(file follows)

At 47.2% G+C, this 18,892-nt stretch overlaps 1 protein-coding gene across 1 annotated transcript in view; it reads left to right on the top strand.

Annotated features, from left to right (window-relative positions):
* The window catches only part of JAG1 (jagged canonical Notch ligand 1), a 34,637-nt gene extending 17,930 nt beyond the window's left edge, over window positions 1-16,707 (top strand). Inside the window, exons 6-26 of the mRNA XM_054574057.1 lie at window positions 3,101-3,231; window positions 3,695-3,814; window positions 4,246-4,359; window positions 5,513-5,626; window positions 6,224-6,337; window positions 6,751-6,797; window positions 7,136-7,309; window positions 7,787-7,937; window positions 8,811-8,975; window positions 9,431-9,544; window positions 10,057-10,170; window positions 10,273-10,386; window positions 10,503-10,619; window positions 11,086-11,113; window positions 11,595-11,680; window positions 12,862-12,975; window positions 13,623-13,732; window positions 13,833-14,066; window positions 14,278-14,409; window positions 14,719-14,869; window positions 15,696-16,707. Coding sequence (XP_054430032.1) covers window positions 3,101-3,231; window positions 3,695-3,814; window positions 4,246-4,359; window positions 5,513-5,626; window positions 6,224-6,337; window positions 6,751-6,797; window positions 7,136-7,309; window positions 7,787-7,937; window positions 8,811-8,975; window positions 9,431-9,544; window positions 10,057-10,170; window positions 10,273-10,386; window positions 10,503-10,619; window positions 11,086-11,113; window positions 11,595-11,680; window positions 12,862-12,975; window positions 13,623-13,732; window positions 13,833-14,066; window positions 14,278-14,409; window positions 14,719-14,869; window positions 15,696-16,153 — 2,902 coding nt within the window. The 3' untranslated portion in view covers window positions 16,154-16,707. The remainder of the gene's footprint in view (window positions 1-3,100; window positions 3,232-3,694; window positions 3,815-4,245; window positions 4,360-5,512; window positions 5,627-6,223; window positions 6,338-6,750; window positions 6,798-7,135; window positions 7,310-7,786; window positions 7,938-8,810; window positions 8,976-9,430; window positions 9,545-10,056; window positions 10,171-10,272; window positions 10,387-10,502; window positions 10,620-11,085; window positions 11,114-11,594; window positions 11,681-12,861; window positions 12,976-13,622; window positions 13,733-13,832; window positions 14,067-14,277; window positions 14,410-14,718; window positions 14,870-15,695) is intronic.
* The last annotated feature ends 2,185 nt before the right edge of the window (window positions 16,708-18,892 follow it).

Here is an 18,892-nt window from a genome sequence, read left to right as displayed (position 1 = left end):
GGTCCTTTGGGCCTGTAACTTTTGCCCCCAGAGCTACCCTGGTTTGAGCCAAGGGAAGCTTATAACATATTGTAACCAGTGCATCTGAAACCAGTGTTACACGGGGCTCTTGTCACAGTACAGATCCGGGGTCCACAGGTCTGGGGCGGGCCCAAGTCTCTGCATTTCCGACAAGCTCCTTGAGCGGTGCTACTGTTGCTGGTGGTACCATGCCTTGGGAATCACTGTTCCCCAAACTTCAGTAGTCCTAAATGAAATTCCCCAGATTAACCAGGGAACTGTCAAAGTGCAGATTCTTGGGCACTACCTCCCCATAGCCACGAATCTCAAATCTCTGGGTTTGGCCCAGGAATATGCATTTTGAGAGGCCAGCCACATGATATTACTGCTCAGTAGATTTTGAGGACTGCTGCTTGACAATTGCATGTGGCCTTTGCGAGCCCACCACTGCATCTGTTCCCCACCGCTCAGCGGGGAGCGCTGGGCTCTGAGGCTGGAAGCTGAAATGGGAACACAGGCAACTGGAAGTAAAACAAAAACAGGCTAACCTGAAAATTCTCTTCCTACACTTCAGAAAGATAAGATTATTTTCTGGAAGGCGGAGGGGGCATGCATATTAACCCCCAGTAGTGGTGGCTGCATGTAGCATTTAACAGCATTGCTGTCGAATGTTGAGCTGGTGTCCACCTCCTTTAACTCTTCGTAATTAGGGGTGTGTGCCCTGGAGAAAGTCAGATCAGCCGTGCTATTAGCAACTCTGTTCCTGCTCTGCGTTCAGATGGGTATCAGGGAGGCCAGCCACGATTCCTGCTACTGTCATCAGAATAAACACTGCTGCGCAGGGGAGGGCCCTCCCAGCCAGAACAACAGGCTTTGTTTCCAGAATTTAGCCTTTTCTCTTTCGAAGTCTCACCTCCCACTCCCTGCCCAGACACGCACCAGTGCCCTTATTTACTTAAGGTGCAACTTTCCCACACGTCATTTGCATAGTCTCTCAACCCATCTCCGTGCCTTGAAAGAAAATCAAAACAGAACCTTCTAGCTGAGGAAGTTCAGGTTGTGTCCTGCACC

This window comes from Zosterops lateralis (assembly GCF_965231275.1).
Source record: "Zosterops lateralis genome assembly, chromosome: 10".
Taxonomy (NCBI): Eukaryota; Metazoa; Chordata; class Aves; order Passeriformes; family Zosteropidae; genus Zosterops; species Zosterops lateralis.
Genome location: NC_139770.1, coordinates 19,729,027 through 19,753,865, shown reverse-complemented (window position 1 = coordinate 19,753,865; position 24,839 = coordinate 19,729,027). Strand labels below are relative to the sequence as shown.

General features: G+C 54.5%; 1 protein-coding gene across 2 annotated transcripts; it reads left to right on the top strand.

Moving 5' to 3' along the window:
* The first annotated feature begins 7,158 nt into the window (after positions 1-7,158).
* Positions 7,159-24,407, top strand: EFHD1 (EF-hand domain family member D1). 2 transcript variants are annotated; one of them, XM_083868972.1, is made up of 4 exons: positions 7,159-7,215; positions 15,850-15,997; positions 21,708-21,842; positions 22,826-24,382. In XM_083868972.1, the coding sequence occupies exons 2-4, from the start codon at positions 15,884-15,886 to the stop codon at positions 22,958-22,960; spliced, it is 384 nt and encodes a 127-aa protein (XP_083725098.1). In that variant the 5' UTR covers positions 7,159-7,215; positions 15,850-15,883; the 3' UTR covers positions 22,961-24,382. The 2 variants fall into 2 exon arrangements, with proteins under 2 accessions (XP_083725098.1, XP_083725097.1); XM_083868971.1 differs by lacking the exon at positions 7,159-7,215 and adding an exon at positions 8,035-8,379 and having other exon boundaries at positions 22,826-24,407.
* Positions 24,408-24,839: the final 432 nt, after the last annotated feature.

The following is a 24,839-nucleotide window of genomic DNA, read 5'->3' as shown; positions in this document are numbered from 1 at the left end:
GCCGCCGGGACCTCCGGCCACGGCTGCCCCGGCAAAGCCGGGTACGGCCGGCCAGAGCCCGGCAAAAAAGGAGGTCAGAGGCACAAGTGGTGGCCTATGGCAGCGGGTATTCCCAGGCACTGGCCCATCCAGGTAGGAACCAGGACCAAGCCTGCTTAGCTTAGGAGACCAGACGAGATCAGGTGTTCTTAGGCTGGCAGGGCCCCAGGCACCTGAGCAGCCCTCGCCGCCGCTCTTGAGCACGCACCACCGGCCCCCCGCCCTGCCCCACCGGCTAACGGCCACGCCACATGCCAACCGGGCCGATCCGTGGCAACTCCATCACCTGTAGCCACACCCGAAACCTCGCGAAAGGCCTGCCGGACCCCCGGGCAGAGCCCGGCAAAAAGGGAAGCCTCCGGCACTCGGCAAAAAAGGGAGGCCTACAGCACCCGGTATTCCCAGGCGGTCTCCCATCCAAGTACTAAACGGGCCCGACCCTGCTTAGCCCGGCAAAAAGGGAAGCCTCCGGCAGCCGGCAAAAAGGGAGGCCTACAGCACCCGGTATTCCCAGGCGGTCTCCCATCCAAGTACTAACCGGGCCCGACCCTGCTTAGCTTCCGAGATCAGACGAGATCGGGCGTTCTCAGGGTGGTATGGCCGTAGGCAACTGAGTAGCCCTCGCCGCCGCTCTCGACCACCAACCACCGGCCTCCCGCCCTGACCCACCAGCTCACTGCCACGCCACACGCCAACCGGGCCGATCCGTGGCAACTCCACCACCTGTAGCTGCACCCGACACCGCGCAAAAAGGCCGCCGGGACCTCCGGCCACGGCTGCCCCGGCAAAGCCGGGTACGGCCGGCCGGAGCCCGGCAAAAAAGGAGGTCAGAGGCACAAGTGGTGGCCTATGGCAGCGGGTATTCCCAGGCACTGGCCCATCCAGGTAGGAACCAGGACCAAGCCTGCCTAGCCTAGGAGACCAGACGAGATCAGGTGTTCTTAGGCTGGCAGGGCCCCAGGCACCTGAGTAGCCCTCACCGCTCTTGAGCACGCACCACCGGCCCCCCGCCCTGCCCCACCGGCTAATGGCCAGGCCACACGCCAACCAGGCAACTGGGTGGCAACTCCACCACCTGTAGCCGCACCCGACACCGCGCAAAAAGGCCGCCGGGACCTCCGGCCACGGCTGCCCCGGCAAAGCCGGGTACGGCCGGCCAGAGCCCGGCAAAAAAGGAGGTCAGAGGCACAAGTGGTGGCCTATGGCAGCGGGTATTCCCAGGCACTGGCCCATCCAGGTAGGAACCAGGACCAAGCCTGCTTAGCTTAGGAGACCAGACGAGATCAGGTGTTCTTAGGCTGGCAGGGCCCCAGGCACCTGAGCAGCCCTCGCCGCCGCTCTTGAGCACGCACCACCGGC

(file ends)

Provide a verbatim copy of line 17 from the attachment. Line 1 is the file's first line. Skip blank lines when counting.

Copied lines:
GCCGCCGGGACCTCCGGCCACGGCTGCCCCGGCAAAGCCGGGTACGGCCGGCCAGAGCCCGGCAAAAAAGGAGGTCAGAGGCACAAGTGGTGGCCTATGGCAGCGGGTATTCCCAGGCACTGGCCCATCCAGGTAGGAACCAGGACCAAGCCTGCTTAGCTTAGGAGACCAGACGAGATCAGGTGTTCTTAGGCTGGCAGGGCCCCAGGCACCTGAGCAGCCCTCGCCGCCGCTCTTGAGCACGCACCACCGGCCCCCCGCCCTGCCCCACCGGCTAACGGCCACGCCACATGCCAACCGGGCCGATCCGTGGCAACTCCATCACCTGTAGCCACACCCGAAACCTCGCGAAAGGCCTGCCGGACCCCCGGGCAGAGCCCGGCAAAAAGGGAAGCCTCCGGCACTCGGCAAAAAAGGGAGGCCTACAGCACCCGGTATTCCCAGGCGGTCTCCCATCCAAGTACTAAACGGGCCCGACCCTGCTTAGCCCGGCAAAAAGGGAAGCCTCCGGCAGCCGGCAAAAAGGGAGGCCTACAGCACCCGGTATTCCCAGGCGGTCTCCCATCCAAGTACTAACCGGGCCCGACCCTGCTTAGCTTCCGAGATCAGACGAGATCGGGCGTTCTCAGGGTGGTATGGCCGTAGGCAACTGAGTAGCCCTCGCCGCCGCTCTCGACCACCAACCACCGGCCTCCCGCCCTGACCCACCAGCTCACTGCCACGCCACACGCCAACCGGGCCGATCCGTGGCAACTCCACCACCTGTAGCTGCACCCGACACCGCGCAAAAAGGCCGCCGGGACCTCCGGCCACGGCTGCCCCGGCAAAGCCGGGTACGGCCGGCCGGAGCCCGGCAAAAAAGGAGGTCAGAGGCACAAGTGGTGGCCTATGGCAGCGGGTATTCCCAGGCACTGGCCCATCCAGGTAGGAACCAGGACCAAGCCTGCCTAGCCTAGGAGACCAGACGAGATCAGGTGTTCTTAGGCTGGCAGGGCCCCAGGCACCTGAGTAGCCCTCACCGCTCTTGAGCACGCACCACCGGCCCCCCGCCCTGCCCCACCGGCTAATGGCCAGGCCACACGCCAACCAGGCAACTGGGTGGCAACTCCACCACCTGTAGCCGCACCCGACACCGCGCAAAAAGGCCGCCGGGACCTCCGGCCACGGCTGCCCCGGCAAAGCCGGGTACGGCCGGCCAGAGCCCGGCAAAAAAGGAGGTCAGAGGCACAAGTGGTGGCCTATGGCAGCGGGTATTCCCAGGCACTGGCCCATCCAGGTAGGAACCAGGACCAAGCCTGCTTAGCTTAGGAGACCAGACGAGATCAGGTGTTCTTAGGCTGGCAGGGCCCCAGGCACCTGAGCAGCCCTCGCCGCCGCTCTTGAGCACGCACCACCGGC